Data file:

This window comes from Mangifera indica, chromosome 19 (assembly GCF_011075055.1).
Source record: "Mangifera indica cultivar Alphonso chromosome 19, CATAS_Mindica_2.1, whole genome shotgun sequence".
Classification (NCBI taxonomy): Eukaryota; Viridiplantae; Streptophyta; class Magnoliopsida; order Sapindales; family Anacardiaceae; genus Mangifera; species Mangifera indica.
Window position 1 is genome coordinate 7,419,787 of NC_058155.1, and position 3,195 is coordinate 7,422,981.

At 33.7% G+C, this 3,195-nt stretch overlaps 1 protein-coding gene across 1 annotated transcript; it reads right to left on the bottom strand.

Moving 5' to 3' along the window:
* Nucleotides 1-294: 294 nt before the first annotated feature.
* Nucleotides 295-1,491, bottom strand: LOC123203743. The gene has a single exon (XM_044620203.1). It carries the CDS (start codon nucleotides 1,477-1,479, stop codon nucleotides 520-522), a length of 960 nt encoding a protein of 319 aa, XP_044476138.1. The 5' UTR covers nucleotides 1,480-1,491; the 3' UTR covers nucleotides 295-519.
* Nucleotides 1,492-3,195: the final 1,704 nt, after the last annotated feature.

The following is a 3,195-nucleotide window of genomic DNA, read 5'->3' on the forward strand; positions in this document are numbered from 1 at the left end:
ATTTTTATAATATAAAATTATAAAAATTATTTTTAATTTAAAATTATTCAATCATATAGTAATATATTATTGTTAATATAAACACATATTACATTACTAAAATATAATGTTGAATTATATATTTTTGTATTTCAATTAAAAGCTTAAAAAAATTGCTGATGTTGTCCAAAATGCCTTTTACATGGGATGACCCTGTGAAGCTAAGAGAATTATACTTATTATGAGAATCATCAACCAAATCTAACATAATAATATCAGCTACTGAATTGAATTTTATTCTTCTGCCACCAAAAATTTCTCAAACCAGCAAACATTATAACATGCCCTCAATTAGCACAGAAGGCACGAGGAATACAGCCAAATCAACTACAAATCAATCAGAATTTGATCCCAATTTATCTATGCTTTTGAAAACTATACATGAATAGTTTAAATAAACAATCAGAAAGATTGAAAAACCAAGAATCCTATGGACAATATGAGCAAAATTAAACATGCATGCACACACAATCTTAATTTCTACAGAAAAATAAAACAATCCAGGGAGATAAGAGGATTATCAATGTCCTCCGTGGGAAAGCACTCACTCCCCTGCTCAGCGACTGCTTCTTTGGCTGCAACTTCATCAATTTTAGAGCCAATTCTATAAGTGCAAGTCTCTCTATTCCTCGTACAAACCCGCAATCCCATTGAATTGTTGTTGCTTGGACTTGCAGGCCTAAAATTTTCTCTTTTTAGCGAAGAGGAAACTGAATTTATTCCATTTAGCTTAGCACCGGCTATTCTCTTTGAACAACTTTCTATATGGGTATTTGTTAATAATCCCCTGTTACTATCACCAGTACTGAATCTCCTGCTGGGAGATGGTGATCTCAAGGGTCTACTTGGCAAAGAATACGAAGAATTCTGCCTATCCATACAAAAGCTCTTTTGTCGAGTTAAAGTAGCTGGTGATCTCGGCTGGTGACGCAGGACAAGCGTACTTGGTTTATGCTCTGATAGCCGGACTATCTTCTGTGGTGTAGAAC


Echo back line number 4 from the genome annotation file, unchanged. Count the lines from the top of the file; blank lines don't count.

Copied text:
Window position 1 is genome coordinate 7,419,787 of NC_058155.1, and position 3,195 is coordinate 7,422,981.